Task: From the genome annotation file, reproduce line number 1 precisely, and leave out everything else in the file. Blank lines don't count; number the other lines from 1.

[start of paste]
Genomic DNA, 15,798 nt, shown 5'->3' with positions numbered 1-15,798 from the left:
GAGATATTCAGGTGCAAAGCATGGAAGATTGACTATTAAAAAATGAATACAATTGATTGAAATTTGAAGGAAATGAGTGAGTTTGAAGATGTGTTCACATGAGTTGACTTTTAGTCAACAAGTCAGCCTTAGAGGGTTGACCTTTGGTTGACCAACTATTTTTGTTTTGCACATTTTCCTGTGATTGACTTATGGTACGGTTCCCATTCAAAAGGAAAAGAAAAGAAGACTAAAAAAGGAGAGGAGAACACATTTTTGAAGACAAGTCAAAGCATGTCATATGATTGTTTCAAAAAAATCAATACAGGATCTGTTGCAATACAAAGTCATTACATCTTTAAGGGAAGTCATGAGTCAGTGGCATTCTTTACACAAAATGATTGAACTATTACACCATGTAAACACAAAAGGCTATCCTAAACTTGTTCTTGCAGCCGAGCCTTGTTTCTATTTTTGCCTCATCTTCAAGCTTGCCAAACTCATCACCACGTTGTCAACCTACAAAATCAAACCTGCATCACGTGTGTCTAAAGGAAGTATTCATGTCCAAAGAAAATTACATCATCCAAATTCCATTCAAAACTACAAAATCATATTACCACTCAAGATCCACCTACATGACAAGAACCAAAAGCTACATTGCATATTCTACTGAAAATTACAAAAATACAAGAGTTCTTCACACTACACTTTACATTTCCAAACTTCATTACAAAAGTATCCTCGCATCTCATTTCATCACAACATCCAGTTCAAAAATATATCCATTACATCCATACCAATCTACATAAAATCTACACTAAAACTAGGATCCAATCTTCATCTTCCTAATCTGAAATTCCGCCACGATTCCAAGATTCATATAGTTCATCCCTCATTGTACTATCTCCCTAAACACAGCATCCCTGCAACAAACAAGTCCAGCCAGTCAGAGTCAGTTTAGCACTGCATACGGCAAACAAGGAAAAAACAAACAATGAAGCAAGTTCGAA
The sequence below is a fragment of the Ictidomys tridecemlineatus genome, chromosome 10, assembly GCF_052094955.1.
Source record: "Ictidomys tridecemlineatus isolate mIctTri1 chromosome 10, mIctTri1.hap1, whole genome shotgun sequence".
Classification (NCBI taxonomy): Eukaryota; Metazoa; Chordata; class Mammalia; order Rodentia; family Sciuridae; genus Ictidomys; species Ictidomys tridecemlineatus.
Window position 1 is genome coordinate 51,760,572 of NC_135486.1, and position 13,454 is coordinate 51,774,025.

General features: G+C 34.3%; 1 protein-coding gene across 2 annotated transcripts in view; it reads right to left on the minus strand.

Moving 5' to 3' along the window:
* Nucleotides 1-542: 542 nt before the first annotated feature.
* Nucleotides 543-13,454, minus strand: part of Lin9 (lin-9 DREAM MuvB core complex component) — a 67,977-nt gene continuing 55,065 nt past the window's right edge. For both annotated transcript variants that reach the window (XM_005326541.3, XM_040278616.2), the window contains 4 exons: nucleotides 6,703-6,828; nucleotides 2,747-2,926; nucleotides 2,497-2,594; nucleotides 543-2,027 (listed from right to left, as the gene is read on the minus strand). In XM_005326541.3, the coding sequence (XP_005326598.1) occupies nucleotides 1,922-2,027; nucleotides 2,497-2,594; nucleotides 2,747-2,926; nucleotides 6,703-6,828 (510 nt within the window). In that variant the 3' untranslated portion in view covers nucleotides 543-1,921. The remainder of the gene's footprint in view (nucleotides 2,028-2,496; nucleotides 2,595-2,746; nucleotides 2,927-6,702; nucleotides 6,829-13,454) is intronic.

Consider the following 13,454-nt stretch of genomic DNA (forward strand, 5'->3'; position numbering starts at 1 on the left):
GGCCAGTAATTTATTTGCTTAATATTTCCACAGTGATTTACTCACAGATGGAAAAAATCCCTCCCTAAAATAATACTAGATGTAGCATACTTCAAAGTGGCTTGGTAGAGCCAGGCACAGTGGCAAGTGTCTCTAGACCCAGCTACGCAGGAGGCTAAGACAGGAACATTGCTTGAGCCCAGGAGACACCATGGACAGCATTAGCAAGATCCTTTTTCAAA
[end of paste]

Genomic DNA, 15,798 nt, shown 5'->3' with positions numbered 1-15,798 from the left: